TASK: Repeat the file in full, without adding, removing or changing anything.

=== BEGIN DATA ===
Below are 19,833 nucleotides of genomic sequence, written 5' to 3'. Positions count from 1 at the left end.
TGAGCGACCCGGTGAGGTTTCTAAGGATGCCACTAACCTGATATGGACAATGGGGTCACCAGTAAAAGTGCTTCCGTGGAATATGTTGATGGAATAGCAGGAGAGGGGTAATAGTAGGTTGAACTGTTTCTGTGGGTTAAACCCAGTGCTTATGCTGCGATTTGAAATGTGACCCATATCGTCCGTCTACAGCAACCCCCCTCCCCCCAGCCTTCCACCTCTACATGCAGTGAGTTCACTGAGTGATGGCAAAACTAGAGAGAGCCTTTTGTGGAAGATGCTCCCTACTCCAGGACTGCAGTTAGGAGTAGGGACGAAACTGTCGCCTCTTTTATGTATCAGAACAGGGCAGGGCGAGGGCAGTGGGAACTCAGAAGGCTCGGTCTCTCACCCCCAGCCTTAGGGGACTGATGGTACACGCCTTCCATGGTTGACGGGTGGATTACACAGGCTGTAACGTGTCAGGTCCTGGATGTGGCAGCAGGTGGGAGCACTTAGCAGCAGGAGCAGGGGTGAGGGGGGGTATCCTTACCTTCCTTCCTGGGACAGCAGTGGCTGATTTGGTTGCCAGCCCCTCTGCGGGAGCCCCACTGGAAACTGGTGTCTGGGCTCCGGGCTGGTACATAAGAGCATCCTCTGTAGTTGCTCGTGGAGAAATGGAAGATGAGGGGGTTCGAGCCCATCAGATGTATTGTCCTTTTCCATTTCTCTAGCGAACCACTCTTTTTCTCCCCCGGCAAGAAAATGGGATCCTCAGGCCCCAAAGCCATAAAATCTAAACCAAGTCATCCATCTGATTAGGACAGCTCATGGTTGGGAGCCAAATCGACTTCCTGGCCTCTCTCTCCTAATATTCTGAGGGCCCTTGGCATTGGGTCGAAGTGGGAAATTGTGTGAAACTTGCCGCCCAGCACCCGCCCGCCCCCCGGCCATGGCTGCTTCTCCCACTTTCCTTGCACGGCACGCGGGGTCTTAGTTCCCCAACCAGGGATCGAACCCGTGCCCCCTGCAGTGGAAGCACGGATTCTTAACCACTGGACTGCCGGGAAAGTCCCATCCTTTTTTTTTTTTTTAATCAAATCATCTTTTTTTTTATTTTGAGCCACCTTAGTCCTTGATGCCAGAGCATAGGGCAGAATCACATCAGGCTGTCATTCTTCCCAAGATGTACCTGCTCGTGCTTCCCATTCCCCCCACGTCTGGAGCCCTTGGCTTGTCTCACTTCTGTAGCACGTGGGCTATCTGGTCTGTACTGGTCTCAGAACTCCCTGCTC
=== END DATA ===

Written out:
Below are 19,833 nucleotides of genomic sequence, written 5' to 3'. Positions count from 1 at the left end.
TGAGCGACCCGGTGAGGTTTCTAAGGATGCCACTAACCTGATATGGACAATGGGGTCACCAGTAAAAGTGCTTCCGTGGAATATGTTGATGGAATAGCAGGAGAGGGGTAATAGTAGGTTGAACTGTTTCTGTGGGTTAAACCCAGTGCTTATGCTGCGATTTGAAATGTGACCCATATCGTCCGTCTACAGCAACCCCCCTCCCCCCAGCCTTCCACCTCTACATGCAGTGAGTTCACTGAGTGATGGCAAAACTAGAGAGAGCCTTTTGTGGAAGATGCTCCCTACTCCAGGACTGCAGTTAGGAGTAGGGACGAAACTGTCGCCTCTTTTATGTATCAGAACAGGGCAGGGCGAGGGCAGTGGGAACTCAGAAGGCTCGGTCTCTCACCCCCAGCCTTAGGGGACTGATGGTACACGCCTTCCATGGTTGACGGGTGGATTACACAGGCTGTAACGTGTCAGGTCCTGGATGTGGCAGCAGGTGGGAGCACTTAGCAGCAGGAGCAGGGGTGAGGGGGGGTATCCTTACCTTCCTTCCTGGGACAGCAGTGGCTGATTTGGTTGCCAGCCCCTCTGCGGGAGCCCCACTGGAAACTGGTGTCTGGGCTCCGGGCTGGTACATAAGAGCATCCTCTGTAGTTGCTCGTGGAGAAATGGAAGATGAGGGGGTTCGAGCCCATCAGATGTATTGTCCTTTTCCATTTCTCTAGCGAACCACTCTTTTTCTCCCCCGGCAAGAAAATGGGATCCTCAGGCCCCAAAGCCATAAAATCTAAACCAAGTCATCCATCTGATTAGGACAGCTCATGGTTGGGAGCCAAATCGACTTCCTGGCCTCTCTCTCCTAATATTCTGAGGGCCCTTGGCATTGGGTCGAAGTGGGAAATTGTGTGAAACTTGCCGCCCAGCACCCGCCCGCCCCCCGGCCATGGCTGCTTCTCCCACTTTCCTTGCACGGCACGCGGGGTCTTAGTTCCCCAACCAGGGATCGAACCCGTGCCCCCTGCAGTGGAAGCACGGATTCTTAACCACTGGACTGCCGGGAAAGTCCCATCCTTTTTTTTTTTTTTAATCAAATCATCTTTTTTTTTATTTTGAGCCACCTTAGTCCTTGATGCCAGAGCATAGGGCAGAATCACATCAGGCTGTCATTCTTCCCAAGATGTACCTGCTCGTGCTTCCCATTCCCCCCACGTCTGGAGCCCTTGGCTTGTCTCACTTCTGTAGCACGTGGGCTATCTGGTCTGTACTGGTCTCAGAACTCCCTGCTC